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Tales from the travellers – the diary of Team Marco Polo

Marco Polo diary index

Exotic adventure in Malaysia

By Tim Vincent
 
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Tim Vincent
Photo: © Perlis Open

It was great to fly back into Kuala Lumpur again. I had great memories from the five weeks I spent racing in Malaysia last year and I was looking forward to catching up with all the riders that would be back this year.

I was only in the airport a minute when I was swamped by a frenzied mob of taxi drivers and bus company workers. They all wanted me to pay them RM90 for a ticket to KL City (70km away) but I knew better after last year. By time I'd finished with them I had a ticket to Kangar (500km away) for just RM35. Kangar was the main city in the northern state Perlis where the Perlis Open was starting in three days time.

Last year the Marco Polo teams' toughest competition came from the Uzbekistan team. After arriving and settling into the Putra Palace hotel it seemed as if the two Russian teams would keep us on our toes this time. Andy Reid had been training with them. After warming up for 60km they did team time trial practice for 70km. Andy could keep up with the junior team, which could keep up with the senior team by drafting behind the manager's car. The time trial practice finished when they came back past the hotel. Andy pulled off and went for lunch but they did a 40k warm down. They had to wake Andy up later in the afternoon to see if he wanted to come, they were going training again!!

Perlis Open

 
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Susanto, Snorrason and Shahrulneeza
Photo: © Perlis Open

The Perlis Open stage race was a UCI category 2.5 stage race being held from October 17 to 20. Marco Polo's Indonesian rider Tonton Susanto was in great form and became 2nd overall behind Australian Kristjan Snorrason.

The most common road kill in Malaysia is squashed snakes but during the race the bunch came across a live one, and he was big. The bunch was treated to a real road-side wildlife show during the Perlis Open race. The bunch even slowed down to look, as we passed by monkeys, cattle, wild dogs and water buffalo. You should have seen it split like the Red Sea when we came across a big snake sitting in the middle of the road.
 
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Nathan Dahlberg
Photo: © Perlis Open

There was an optional Mountain bike race in Perlis and four of the Marco Polo team were experienced mountain bikers, but none had mountain bikes with them. I won the mountain bike race last year so decided to go to the race and try to borrow a mountain bike. After much pleading I finally managed to borrow a 13 kg city bike with fat tyres and a 16" frame (I am 6'5" tall).

A few minutes after I fitted my road pedals I was on the start line and ready. The start was almost as fast as a World Cup and I quickly lost any hope of defending my title as I dropped out of the top ten before the end of the first lap. I kept at it though, climbed back up to third place by the finish.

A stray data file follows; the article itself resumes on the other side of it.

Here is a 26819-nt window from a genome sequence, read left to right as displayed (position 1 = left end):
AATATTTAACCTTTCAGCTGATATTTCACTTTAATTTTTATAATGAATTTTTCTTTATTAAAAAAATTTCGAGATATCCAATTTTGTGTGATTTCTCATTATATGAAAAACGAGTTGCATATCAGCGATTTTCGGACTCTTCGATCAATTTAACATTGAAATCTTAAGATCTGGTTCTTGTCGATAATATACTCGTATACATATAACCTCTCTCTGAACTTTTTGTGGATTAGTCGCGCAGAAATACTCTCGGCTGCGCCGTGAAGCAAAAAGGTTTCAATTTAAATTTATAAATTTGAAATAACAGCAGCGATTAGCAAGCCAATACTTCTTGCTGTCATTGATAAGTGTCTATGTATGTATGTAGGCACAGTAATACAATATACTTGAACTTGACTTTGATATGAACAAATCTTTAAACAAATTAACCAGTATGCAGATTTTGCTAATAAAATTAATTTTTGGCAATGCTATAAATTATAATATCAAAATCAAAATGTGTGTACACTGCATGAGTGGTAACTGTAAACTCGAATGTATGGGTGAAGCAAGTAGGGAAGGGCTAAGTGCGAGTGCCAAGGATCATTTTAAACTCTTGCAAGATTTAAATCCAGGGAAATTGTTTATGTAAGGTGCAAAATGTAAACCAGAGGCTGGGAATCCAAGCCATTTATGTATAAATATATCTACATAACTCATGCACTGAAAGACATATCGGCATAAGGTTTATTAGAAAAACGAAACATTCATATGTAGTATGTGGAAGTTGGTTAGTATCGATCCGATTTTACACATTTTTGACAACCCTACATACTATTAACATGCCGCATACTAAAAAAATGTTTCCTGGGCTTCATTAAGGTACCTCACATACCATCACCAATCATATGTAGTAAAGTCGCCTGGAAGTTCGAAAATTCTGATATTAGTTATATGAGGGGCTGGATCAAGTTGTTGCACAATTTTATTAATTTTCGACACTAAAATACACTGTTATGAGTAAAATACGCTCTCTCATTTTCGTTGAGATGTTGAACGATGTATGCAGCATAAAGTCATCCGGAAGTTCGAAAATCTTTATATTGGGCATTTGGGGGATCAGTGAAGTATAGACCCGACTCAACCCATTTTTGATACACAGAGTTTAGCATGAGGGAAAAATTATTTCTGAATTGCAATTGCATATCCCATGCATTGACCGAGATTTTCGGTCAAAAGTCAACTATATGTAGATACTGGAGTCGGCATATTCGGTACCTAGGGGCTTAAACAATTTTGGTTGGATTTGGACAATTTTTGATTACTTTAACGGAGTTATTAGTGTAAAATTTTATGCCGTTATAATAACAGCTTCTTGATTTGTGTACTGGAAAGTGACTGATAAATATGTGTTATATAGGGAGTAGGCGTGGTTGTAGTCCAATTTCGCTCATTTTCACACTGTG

After Perlis Open Nathan Dahlberg caught a plane to Burkina Faso while the rest of the team drank duty-free vodka to help pass the 14 hour bus ride from Kangar to Kuantan for the start of the Pahang International Cycle Challenge.

Pahang International Cycle Challenge (October 23 to 30)

The Pahang International Cycle Challenge turned out to be a real adventure, even before it started! The hotel and food wasn't up to scratch so some of the teams found their own hotels. The organiser found us another hotel, but staying there was a real challenge for a cycling team! Before the start of the first stage, some teams decided that it was time to cash the money from the year before. They had still not been paid their prize money so they went on strike, sitting on the start line until the organiser 'found' some money.

In the first stage a group of 15 riders broke free including three Marco Polo riders, Indonesian Tonton Susanto and the Estonian riders Peep Mikli and Algus Maasikmets. It was clear the tour winner would come from that breakaway as it rode to a 10 minute lead. Peep Mikli won this stage and got the leader's jersey. The Russians gave us a hard time but because of the strong teamwork the leader's jersey of Peep was never in danger.

In the general classification Tonton moved up to a third position which meant two riders on the podium and of course the team classification was won by the Marco Polo Cycling Club.

Note: one day later Marco Polo rider Joost Legtenberg won the first stage of the Tour du Faso in Africa, he wore the leader jersey until the end of this 12 day stage race. See Marco Polo Tour du Faso Diary.

For a complete report with photos and results of the races in Malaysia: www.worldwidecycling.com/malaysia2001.htm